When you pass away, the sum of everything you own — cash in the bank, shares, property, possessions etc. — is added together to form what’s known as your ‘estate’.
If, as a single individual on the date of your death, your total estate is valued at in excess of £325,000, inheritance tax may be due on anything you own above this threshold.
Inheritance tax is charged at 40% on most assets above the £325,000 threshold, which can quickly take a significant bite out of any legacy you were planning to leave your loved ones.
To get around a big inheritance tax bill, here are Drewberry’s top five tips and strategies for reducing the amount of inheritance tax you might have to pay.
First and foremost when it comes to inheritance tax planning, you need to have a will in place.
This will ensure you can maximise all allowances available to you by choosing who you pass your estate onto rather than it being decided by the rules of intestacy (which come into play when you die without a will).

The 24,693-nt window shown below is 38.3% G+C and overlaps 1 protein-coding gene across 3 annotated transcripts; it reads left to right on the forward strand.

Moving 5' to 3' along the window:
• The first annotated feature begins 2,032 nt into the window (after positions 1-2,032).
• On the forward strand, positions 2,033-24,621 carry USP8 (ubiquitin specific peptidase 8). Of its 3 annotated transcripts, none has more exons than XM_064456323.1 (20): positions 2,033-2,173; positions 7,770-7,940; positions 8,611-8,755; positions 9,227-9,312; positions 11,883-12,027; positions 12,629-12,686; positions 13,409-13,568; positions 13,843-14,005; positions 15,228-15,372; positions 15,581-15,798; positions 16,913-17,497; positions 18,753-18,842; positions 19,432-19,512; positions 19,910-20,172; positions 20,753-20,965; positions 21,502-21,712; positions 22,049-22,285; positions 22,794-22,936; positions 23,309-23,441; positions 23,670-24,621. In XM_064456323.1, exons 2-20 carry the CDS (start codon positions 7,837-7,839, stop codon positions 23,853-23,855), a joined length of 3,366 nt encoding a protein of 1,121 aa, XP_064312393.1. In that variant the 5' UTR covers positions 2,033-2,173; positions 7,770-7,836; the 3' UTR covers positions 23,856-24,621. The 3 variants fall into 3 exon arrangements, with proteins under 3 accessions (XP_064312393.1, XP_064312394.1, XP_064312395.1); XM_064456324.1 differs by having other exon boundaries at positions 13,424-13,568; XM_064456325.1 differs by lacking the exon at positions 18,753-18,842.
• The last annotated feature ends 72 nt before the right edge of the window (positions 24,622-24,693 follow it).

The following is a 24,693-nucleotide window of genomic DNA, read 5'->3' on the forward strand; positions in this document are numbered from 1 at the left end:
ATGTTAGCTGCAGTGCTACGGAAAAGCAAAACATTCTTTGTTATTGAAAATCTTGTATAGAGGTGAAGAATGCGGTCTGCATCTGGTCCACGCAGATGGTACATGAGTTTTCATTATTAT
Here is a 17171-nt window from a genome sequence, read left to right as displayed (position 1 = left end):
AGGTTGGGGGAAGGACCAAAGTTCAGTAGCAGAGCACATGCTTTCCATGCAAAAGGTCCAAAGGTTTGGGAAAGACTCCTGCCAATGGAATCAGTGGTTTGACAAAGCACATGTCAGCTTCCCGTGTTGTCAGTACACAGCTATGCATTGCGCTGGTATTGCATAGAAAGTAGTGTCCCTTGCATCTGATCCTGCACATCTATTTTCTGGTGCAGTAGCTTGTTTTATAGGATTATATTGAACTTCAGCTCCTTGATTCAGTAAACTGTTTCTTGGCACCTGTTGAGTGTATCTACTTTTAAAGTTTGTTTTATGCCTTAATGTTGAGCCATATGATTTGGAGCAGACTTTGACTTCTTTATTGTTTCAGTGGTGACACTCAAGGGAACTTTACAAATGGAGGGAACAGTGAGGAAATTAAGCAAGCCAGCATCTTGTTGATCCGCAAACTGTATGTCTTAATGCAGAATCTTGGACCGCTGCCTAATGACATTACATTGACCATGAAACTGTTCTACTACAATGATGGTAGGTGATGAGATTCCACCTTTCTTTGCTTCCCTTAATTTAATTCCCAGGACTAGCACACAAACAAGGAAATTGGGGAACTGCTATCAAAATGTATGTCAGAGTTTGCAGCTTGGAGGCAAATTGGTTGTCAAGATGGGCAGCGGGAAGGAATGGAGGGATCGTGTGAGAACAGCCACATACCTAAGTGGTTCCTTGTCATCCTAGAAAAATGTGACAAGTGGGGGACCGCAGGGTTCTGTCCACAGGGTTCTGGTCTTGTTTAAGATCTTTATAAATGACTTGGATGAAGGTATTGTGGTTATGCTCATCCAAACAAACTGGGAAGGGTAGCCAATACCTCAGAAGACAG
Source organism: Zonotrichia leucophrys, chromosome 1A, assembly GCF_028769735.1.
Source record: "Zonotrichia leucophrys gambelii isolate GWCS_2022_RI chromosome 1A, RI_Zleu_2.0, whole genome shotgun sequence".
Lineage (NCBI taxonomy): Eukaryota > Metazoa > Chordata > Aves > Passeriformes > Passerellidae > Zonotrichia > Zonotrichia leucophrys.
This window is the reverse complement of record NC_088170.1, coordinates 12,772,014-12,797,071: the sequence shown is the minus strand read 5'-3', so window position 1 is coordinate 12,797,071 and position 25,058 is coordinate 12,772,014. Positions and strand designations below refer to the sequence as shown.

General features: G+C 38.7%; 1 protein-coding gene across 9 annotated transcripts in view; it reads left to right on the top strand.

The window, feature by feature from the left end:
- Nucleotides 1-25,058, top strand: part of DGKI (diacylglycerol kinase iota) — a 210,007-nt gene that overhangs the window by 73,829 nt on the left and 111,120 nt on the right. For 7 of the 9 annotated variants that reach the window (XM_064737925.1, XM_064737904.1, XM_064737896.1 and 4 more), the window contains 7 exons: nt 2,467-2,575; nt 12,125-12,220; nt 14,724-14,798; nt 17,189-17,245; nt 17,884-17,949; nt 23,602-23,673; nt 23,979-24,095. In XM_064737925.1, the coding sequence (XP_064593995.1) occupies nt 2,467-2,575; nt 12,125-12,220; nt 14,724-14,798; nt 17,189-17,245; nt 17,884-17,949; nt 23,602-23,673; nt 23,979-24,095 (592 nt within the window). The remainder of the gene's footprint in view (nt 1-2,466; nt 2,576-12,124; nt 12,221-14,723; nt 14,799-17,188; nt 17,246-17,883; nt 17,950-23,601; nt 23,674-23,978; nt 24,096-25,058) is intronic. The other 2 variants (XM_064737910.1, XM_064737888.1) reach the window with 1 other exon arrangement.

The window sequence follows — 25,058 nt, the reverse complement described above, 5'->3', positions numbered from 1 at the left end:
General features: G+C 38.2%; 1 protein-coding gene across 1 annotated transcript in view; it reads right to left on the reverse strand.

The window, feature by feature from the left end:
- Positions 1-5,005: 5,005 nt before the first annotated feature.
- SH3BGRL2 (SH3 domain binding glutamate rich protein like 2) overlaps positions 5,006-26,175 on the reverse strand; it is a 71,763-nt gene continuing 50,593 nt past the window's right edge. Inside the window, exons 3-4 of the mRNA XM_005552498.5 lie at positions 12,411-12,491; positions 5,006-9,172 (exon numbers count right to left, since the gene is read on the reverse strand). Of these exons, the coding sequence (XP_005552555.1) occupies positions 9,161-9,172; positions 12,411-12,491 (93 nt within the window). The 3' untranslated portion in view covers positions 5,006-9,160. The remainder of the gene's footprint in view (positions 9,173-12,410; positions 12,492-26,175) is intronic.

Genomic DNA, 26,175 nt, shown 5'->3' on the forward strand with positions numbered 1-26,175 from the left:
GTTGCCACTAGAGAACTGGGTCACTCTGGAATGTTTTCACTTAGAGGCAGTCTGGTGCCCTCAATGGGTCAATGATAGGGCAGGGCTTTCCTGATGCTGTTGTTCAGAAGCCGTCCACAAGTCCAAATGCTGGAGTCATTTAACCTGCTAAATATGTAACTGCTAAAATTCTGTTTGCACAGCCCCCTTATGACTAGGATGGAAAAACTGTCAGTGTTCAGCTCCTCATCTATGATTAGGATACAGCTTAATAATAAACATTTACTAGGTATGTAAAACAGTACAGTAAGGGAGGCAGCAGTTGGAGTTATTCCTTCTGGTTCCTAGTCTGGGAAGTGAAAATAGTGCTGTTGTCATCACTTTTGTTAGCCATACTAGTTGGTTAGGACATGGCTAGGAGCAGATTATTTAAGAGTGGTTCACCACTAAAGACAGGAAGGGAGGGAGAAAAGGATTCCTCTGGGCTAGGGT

Here, the government dictates to whom your money should pass, which can make avoiding inheritance tax tricky.
For instance, if you leave everything to your spouse / civil partner in your will, not only will there be no inheritance tax to pay but the surviving partner can potentially up to double their nil-rate band and their residence nil-rate band.
By the 2020/21 tax year, this combination of doubled nil-rate bands and main residence nil-rate bands means the surviving spouse could leave an estate of up to £1 million before any inheritance tax is due, providing the estate contains their main residence that they’re passing to direct descendants.
However, the rules of intestacy don’t allow you to leave everything to your spouse / civil partner if you have children from the union. If your estate is worth more than £250,000, under the rules of intestacy the first £250,000 goes to the spouse and the remainder is split in half, with the spouse / civil partner receiving half and the other half being split equally between any children (or held in trust if the children are minors).